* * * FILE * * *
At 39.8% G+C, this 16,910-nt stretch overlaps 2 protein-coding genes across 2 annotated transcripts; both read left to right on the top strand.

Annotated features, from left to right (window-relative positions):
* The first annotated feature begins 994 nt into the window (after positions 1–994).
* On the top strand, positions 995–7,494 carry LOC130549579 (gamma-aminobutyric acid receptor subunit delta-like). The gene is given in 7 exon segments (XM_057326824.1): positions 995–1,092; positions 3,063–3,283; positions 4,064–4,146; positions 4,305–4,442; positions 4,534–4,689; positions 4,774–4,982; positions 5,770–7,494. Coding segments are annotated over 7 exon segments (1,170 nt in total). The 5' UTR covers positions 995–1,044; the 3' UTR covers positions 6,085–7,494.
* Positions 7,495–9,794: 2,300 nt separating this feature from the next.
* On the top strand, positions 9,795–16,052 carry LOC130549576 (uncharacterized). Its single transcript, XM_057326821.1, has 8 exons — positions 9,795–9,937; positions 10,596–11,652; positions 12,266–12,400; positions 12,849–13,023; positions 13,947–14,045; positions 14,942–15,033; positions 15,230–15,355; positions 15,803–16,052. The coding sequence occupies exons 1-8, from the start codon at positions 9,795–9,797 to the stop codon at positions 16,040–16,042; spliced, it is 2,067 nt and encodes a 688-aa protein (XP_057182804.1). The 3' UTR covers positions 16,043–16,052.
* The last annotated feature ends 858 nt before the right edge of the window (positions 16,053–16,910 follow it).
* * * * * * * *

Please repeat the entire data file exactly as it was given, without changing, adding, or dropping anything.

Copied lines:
At 39.8% G+C, this 16,910-nt stretch overlaps 2 protein-coding genes across 2 annotated transcripts; both read left to right on the top strand.

Annotated features, from left to right (window-relative positions):
* The first annotated feature begins 994 nt into the window (after positions 1–994).
* On the top strand, positions 995–7,494 carry LOC130549579 (gamma-aminobutyric acid receptor subunit delta-like). The gene is given in 7 exon segments (XM_057326824.1): positions 995–1,092; positions 3,063–3,283; positions 4,064–4,146; positions 4,305–4,442; positions 4,534–4,689; positions 4,774–4,982; positions 5,770–7,494. Coding segments are annotated over 7 exon segments (1,170 nt in total). The 5' UTR covers positions 995–1,044; the 3' UTR covers positions 6,085–7,494.
* Positions 7,495–9,794: 2,300 nt separating this feature from the next.
* On the top strand, positions 9,795–16,052 carry LOC130549576 (uncharacterized). Its single transcript, XM_057326821.1, has 8 exons — positions 9,795–9,937; positions 10,596–11,652; positions 12,266–12,400; positions 12,849–13,023; positions 13,947–14,045; positions 14,942–15,033; positions 15,230–15,355; positions 15,803–16,052. The coding sequence occupies exons 1-8, from the start codon at positions 9,795–9,797 to the stop codon at positions 16,040–16,042; spliced, it is 2,067 nt and encodes a 688-aa protein (XP_057182804.1). The 3' UTR covers positions 16,043–16,052.
* The last annotated feature ends 858 nt before the right edge of the window (positions 16,053–16,910 follow it).